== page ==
#16

I think you misunderstand the whole post.

There is a problem with how kicad currently handles the soldermask and copper clearances. (They are handled differently at the corners creating the danger of exposed copper from a different net there.)
We know that there will be exposed pcb material. The problem is that the copper zone is exposed at the corner and the reason for this is the explaind wrong handling of the two clearances.

Two solutions to the problem are shown in this screenshot.

• Option 1 (cyan) Use the same center point for the mask rounding as for the copper pad rounding. This would be how the copper clearance is calculated right now.
• Option 2 (red) Use the mask rounding center as the center for the copper clearance as well.

I think option 1 would be the correct solution.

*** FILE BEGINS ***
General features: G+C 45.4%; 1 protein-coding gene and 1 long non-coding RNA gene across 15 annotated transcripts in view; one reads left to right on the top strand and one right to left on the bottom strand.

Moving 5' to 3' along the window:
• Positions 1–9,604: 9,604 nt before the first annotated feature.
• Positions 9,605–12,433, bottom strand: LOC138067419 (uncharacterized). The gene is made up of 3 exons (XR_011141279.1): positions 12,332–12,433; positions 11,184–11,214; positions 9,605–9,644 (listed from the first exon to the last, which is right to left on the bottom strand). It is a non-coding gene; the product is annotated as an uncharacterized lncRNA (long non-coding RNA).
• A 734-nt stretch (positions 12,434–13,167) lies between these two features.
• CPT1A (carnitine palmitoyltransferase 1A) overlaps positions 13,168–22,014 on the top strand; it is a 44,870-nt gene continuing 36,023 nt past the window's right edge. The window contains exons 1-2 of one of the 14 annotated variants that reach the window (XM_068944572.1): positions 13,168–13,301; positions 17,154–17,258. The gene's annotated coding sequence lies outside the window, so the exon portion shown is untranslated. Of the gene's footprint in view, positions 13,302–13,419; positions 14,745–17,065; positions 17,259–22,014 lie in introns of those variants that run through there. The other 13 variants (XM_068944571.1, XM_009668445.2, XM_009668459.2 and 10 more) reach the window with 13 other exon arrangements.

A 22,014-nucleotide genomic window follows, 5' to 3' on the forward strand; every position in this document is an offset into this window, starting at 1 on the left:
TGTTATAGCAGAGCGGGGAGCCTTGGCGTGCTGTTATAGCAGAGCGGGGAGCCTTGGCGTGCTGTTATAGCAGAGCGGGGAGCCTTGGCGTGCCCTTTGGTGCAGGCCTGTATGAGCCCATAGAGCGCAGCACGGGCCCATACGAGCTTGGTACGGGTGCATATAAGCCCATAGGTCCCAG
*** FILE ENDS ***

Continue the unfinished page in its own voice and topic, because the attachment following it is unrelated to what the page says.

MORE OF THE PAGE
#17

I actually had this conversation with JP sometime back and he convinced me #1 was not the right solution.

The reason is that the clearances have different purposes. The copper-to-copper clearance is for electrical isolation, so the corner of the zone can be radiused so that the clearance distance is kept constant.

The mask-to-pad margin is to allow for registration errors. Since they occur along either the X or Y axis, you cannot round the corner and still have the same error tolerance.

#2, I believe, is still a runner…

#18

If you look from the pad perspective then maybe #1 is not quite right (at least with the explanation by jp.)
I am not so sure about that. A clearance of 0.1 mm does not mean you can have 0.1mm alignment offset in both x and y direction at the same time. IPC defines it as 0.1mm in any direction (For example 0.1mm at an angle of 45° would be the maximum where both x and y direction are misaligned by the same value. This is less than 0.1mm in both x and y direction)

What is certain is that the current way of doing it is definetely wrong. (The two clearances must use the same way of being calculated!)

#19